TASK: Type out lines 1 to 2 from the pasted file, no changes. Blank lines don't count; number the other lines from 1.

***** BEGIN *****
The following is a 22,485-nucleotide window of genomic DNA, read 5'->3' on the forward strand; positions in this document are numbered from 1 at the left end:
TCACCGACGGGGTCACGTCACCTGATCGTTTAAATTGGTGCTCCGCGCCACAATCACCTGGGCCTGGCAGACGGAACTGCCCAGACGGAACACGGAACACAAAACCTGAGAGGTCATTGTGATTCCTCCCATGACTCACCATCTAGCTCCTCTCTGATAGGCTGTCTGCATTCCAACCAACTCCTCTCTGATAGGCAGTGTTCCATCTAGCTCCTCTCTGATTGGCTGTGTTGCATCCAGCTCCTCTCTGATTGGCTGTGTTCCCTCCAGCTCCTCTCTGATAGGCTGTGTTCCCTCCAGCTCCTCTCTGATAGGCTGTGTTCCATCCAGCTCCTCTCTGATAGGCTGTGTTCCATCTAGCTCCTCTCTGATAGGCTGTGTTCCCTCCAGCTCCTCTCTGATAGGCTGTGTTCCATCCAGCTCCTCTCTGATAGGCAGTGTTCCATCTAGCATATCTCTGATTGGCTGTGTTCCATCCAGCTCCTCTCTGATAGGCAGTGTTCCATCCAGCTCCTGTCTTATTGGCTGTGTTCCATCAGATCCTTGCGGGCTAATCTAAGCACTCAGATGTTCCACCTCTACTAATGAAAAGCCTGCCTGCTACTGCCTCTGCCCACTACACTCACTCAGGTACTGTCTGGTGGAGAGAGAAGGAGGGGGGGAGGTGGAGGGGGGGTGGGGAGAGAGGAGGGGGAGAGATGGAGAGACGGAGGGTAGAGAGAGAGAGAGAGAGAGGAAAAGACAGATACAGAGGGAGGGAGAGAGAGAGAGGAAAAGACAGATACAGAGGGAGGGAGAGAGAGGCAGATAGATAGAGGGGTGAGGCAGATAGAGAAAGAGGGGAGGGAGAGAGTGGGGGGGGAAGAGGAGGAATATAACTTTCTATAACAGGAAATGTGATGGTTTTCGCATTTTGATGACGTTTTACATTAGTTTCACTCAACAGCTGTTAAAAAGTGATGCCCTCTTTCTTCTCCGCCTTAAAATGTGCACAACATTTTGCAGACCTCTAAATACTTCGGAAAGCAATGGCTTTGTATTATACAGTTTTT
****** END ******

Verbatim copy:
The following is a 22,485-nucleotide window of genomic DNA, read 5'->3' on the forward strand; positions in this document are numbered from 1 at the left end:
TCACCGACGGGGTCACGTCACCTGATCGTTTAAATTGGTGCTCCGCGCCACAATCACCTGGGCCTGGCAGACGGAACTGCCCAGACGGAACACGGAACACAAAACCTGAGAGGTCATTGTGATTCCTCCCATGACTCACCATCTAGCTCCTCTCTGATAGGCTGTCTGCATTCCAACCAACTCCTCTCTGATAGGCAGTGTTCCATCTAGCTCCTCTCTGATTGGCTGTGTTGCATCCAGCTCCTCTCTGATTGGCTGTGTTCCCTCCAGCTCCTCTCTGATAGGCTGTGTTCCCTCCAGCTCCTCTCTGATAGGCTGTGTTCCATCCAGCTCCTCTCTGATAGGCTGTGTTCCATCTAGCTCCTCTCTGATAGGCTGTGTTCCCTCCAGCTCCTCTCTGATAGGCTGTGTTCCATCCAGCTCCTCTCTGATAGGCAGTGTTCCATCTAGCATATCTCTGATTGGCTGTGTTCCATCCAGCTCCTCTCTGATAGGCAGTGTTCCATCCAGCTCCTGTCTTATTGGCTGTGTTCCATCAGATCCTTGCGGGCTAATCTAAGCACTCAGATGTTCCACCTCTACTAATGAAAAGCCTGCCTGCTACTGCCTCTGCCCACTACACTCACTCAGGTACTGTCTGGTGGAGAGAGAAGGAGGGGGGGAGGTGGAGGGGGGGTGGGGAGAGAGGAGGGGGAGAGATGGAGAGACGGAGGGTAGAGAGAGAGAGAGAGAGAGGAAAAGACAGATACAGAGGGAGGGAGAGAGAGAGAGGAAAAGACAGATACAGAGGGAGGGAGAGAGAGGCAGATAGATAGAGGGGTGAGGCAGATAGAGAAAGAGGGGAGGGAGAGAGTGGGGGGGGAAGAGGAGGAATATAACTTTCTATAACAGGAAATGTGATGGTTTTCGCATTTTGATGACGTTTTACATTAGTTTCACTCAACAGCTGTTAAAAAGTGATGCCCTCTTTCTTCTCCGCCTTAAAATGTGCACAACATTTTGCAGACCTCTAAATACTTCGGAAAGCAATGGCTTTGTATTATACAGTTTTT